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Volts vs. Joules

Does an animal receive more of a jolt per volt or per joule? This is hard to test because there are few volunteers, let alone a way to accurately rate the shock. Nevertheless, there are key differences between volts and joules.

The following is a breakdown of volts versus joules:

There needs to be enough amperes sent to the fence to maintain 3000 volts on the fence. The voltage is what gets the electric through the skin or hide to the nerves. If there is very little load on the fence, the conductor (wire) can be very small like the stainless steel wires in twine because very little amperage is needed. A low power charger (even 1/10th joule) that maintains this voltage will do a good job of control. We do not recommend long pulse weed burners; they often start fires and melt twine. The 7000-volt range is good to maintain on the fence. If it is much higher there are more problems with the electric arcing across wet surfaces like insulators or insultube. There should be output control on the chargers to take the very high voltage spike out of the pulse.

When there are underground cables at gates (or from the charger) and heavy conductive growth on the fence, very high power chargers and 12.5 gauge wire is logical. I would recommend aluminum clad high-tensile steel for very long lines of single wire going to a heavy load area. Most of the power of a high power charger goes to the shorts (and inductance and capacitance load) on the fence, not the animal. When I mistakenly touched my fence that was hooked to a 21 joule charger I knew I never wanted that experience again. I got a black mark on my hand.

I do not trust the method many companies use to determine joule ratings for their line of chargers give a fair comparison with other chargers. There are too many variables involved and too many ways to calculate the joule. Even though our 12-joule unit is rated at 20 stored joules, what matters is that the 12 joule is what gets through the output transformer and onto the fence. Even the voltage at various resistance levels across the terminal (try 25 ohm or less on the bigger units) can mislead because that does not take into account the on time of the pulse. The size and voltage of capacitors which dump into the output transformer give a fairly good idea of the stored power, but the power will still have differing efficiencies getting to and through the output transformer.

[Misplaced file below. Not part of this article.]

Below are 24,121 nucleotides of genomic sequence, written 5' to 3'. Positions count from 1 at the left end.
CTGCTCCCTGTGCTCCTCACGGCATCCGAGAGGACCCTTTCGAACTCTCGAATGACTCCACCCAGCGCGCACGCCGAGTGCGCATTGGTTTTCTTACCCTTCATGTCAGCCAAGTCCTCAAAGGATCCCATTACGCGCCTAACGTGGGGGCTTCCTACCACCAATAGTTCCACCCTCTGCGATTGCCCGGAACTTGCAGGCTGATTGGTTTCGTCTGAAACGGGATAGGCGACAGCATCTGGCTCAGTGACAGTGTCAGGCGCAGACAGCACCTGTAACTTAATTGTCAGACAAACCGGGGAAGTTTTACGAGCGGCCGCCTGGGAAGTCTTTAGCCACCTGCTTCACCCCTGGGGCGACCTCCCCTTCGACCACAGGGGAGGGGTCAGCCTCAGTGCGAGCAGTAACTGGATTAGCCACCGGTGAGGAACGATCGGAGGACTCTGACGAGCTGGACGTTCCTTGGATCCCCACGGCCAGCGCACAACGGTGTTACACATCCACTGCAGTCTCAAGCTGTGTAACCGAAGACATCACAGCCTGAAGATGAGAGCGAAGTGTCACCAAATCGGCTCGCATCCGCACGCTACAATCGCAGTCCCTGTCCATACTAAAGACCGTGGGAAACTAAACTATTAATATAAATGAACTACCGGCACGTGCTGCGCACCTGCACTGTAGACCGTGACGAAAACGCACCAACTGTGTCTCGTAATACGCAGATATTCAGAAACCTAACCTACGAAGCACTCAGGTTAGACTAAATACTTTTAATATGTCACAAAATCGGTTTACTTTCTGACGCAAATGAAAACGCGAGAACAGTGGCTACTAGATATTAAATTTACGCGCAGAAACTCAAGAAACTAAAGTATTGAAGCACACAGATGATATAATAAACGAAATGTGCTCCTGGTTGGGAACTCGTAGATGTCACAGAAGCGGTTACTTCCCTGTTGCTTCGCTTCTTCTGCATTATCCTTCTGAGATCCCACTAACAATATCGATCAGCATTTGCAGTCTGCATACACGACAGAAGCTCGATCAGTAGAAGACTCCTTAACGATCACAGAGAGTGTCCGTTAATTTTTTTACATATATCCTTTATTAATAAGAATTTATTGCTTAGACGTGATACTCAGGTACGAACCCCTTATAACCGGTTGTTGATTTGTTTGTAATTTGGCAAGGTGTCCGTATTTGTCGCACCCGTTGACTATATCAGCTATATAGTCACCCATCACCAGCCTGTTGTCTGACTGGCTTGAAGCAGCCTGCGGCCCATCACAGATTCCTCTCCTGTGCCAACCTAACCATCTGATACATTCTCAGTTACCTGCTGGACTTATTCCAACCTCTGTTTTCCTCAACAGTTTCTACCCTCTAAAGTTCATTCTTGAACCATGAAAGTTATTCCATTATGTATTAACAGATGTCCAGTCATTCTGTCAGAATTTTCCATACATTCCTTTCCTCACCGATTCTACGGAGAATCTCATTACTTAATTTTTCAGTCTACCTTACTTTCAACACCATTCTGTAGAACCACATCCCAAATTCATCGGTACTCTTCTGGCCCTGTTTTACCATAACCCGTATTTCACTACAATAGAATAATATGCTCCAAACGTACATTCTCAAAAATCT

Because Kencove sells chargers made by New Zealand, Germany and USA companies, we tried to develop a method to easily compare output power of chargers. We found for every 1.5 joule rating of most our chargers the filament of a 100 watt light bulb will just barely glow in a dark room. We normally hook them in series, but in the 18 and 28 joule we use several strings of lights. Our 6 joule charger should dimly light 4 bulbs and the 12 joule unit 8 lights. A few years ago I planned to sell a charger the factory rated at 10+ joules. When tested, we felt it was far overrated. I feel the better a charger does in this test, it will do better at killing the green growth touching the fence.

Although I used one 16 gauge high-tensile wire on fiberglass rod posts (5/8"x 5' ends and 3/8"x 4' mixed with 5/8" line posts) for our seasonal dairy operation, I see a place for the 6 wire 12.5 gauge H-T fence with 25' post spacing. Have the electric do the training for the actual control, but have enough wires the animals don't think they can get through. They are not as tempted to test the electric. The electric can be off much of the time. There is a lot of physical strength and long life in the fence, but it does not have to be super tight so dips, ends and corners are not as likely to pull. When wire is between 1 and 2 cents per foot per strand it is affordable for those wanting more peace of mind on their perimeter fence.

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